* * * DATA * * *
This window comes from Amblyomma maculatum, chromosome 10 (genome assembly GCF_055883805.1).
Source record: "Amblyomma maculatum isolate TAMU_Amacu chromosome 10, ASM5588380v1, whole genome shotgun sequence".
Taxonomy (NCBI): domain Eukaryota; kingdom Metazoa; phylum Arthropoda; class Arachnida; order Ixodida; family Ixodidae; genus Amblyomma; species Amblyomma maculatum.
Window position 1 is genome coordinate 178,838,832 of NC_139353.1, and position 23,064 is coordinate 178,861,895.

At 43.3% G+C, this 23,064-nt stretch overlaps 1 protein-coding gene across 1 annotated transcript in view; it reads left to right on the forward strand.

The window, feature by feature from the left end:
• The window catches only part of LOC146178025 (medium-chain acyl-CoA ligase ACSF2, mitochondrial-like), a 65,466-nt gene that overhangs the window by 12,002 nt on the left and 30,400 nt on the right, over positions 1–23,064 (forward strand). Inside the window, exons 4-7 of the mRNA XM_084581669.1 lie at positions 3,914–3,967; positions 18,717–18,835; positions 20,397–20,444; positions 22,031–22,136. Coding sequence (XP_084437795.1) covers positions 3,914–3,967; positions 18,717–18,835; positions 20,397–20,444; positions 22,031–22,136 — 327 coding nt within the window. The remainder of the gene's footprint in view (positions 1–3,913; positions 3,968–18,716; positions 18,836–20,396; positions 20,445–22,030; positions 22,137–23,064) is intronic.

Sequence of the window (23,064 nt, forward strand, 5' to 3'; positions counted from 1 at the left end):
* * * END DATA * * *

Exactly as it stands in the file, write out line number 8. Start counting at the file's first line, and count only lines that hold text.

Sequence of the window (23,064 nt, forward strand, 5' to 3'; positions counted from 1 at the left end):